When “Genius: Picasso” director of photography Mathias Herndl got tapped to direct the last two episodes of the season, Ryan Purcell, one of his longtime second unit members, got a promotion too. “When this opportunity came up for the second part [of the season], they gave him a block to direct, so they said, ‘Ryan, you’re up to bat, finish off the show,’” Purcell said during Gold Derby’s Meet the Experts: Cinematography panel, moderated by this author (watch above).
Since he was following in the auspicious footsteps of Herndl, who won an ASC Award for “Genius: Einstein,” Purcell said his goal was never to add his own flair to the four episodes he DPed, but to maintain the look that Herndl had already established “like any good alternating DP should.” “You’re essentially going to screw up the series if you’re gonna start changing it halfway through, so keep it going, keep it running. Why deviate when it’s working great?” he said. “It looked awesome.”
Herndl had crafted visual cues for the two Picasso timelines in the show: handheld shots with lots of dynamism and movement for young Picasso (Alex Rich) and still, static shots for older Picasso (Antonio Banderas), framed like paintings. The latter was particularly “tricky,” Purcell shared.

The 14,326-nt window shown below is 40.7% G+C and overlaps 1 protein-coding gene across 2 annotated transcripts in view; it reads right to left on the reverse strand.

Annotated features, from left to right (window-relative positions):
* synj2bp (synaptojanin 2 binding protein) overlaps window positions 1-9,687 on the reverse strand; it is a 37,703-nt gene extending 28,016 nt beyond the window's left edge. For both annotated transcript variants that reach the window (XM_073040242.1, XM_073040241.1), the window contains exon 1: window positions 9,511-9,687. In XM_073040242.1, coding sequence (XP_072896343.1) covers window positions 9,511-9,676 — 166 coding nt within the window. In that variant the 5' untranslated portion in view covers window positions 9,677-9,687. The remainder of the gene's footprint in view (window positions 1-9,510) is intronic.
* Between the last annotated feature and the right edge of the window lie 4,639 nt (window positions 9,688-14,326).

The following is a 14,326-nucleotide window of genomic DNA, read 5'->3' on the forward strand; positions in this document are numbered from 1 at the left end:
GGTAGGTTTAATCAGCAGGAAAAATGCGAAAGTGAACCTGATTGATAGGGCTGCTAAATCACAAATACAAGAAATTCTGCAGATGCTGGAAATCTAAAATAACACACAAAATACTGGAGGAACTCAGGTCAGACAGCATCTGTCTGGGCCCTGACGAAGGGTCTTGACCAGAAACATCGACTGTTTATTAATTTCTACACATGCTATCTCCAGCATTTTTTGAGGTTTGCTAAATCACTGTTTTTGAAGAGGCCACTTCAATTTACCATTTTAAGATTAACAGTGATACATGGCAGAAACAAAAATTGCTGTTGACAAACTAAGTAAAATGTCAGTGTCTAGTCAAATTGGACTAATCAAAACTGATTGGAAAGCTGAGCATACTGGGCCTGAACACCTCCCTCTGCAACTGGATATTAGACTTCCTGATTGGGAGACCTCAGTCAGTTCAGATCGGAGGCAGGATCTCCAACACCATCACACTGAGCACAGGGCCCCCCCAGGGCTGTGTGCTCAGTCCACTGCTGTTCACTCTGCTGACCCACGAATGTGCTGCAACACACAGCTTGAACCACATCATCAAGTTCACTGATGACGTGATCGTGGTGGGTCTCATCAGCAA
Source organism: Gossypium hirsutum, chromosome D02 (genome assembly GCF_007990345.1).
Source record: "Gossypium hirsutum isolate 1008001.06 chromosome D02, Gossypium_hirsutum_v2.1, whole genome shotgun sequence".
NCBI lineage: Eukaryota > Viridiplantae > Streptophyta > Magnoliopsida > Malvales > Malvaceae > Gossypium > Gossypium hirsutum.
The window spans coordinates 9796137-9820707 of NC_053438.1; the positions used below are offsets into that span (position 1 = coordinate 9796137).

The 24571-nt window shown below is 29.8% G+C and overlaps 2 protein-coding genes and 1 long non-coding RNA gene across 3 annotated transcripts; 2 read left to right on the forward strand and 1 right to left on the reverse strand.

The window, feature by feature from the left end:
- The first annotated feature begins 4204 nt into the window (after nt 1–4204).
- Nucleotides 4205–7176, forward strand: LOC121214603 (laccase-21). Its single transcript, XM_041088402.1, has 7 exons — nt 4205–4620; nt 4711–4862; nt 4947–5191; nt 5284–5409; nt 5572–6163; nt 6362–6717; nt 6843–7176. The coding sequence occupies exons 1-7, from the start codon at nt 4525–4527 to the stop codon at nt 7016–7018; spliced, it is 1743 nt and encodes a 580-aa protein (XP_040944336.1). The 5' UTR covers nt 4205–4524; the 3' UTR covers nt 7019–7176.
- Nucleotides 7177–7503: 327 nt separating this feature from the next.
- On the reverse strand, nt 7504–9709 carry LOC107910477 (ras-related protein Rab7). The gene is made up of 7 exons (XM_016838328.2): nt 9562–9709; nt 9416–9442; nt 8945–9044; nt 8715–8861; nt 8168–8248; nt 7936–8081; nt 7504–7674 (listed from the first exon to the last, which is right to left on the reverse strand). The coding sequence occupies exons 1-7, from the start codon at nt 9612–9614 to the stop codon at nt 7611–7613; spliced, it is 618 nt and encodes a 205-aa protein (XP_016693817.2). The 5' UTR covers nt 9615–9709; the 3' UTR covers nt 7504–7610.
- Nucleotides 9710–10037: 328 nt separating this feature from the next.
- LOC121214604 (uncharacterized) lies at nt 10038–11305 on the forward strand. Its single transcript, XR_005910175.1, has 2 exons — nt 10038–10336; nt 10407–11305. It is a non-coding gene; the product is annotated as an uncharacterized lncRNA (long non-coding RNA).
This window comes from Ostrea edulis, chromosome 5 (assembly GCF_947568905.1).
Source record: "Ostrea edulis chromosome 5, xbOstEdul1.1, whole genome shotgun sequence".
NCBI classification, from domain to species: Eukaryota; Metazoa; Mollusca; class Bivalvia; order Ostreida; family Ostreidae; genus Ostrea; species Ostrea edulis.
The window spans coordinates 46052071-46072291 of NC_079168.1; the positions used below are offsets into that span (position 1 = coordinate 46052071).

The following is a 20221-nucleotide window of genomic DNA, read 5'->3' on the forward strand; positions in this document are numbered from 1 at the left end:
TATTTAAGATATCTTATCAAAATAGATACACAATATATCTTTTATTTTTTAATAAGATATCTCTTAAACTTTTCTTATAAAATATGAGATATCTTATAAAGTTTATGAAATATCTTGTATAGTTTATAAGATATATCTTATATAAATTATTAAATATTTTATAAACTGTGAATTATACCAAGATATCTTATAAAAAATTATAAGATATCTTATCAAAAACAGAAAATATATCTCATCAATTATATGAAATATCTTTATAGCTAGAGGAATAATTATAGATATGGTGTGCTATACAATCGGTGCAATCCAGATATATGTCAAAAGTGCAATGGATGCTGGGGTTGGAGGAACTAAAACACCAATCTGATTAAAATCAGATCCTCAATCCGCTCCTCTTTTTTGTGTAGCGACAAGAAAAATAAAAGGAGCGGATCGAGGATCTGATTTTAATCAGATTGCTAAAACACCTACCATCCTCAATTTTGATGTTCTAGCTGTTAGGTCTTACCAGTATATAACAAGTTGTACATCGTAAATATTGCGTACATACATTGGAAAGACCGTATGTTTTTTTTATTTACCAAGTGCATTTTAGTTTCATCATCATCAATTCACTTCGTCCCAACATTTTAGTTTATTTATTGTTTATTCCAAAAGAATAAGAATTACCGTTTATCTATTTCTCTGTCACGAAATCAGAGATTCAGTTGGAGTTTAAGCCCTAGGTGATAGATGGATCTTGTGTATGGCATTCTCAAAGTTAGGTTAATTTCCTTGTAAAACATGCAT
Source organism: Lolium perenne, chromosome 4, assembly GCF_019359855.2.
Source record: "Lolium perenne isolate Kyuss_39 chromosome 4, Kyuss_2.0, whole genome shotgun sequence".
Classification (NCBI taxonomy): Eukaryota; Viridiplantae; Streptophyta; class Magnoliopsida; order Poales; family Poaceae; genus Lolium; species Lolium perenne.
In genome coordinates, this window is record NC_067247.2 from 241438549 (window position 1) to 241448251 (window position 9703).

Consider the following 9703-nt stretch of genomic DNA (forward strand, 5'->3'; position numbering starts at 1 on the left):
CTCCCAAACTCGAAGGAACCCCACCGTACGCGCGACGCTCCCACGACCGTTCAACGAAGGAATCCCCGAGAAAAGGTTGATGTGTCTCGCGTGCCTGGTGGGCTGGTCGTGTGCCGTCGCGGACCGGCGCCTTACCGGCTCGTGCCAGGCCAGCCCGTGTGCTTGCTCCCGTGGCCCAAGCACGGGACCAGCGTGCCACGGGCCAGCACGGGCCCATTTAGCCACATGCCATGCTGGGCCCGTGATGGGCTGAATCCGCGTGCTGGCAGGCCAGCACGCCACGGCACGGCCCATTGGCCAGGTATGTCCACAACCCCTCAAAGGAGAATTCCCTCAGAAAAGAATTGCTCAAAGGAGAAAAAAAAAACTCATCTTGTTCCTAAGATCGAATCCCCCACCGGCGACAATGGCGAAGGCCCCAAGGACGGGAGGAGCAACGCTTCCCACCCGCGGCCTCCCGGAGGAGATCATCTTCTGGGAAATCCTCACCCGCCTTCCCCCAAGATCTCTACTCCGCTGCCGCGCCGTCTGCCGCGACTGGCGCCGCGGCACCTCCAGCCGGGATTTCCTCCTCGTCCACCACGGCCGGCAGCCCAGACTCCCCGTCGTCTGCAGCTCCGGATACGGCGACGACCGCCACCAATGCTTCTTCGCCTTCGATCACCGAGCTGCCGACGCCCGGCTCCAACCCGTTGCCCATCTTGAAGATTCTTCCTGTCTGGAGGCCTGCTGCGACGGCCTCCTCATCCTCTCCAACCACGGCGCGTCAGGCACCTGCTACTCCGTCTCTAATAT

“It’s just trying to find the right lens. Sometimes you almost wanna work backwards developing the shot, basically shooting from far to close,” he said. “It’s tricky and it can sometimes be limiting to the actors. We tried not to make it limiting.”
By the ninth episode, the young timeline is catching up to the older one, and Banderas plays the iconic artist in both. Purcell, who has also worked on “Once Upon a Time” and “Stargate: Atlantis,” turned mainly back to handheld, dollys and Steadicams, which offered more flexibility for everyone. “If someone does a lean, like a natural move or whatever, you just go with it,” he said, versus the still shots, where the camera would not follow the actors out of frame.
Being able to trail actors is only possible if a set is well lit — one of the most important lessons Purcell said he’s learned from Herndl. “The thing I like about him the most is [he tries] to light from the outside so that the actors and camera operators just have freedom,” he said. “If they want to start walking over to that corner, well, then you can take them over to that corner and you’re not gonna get slapped because it looks great in the corner.”
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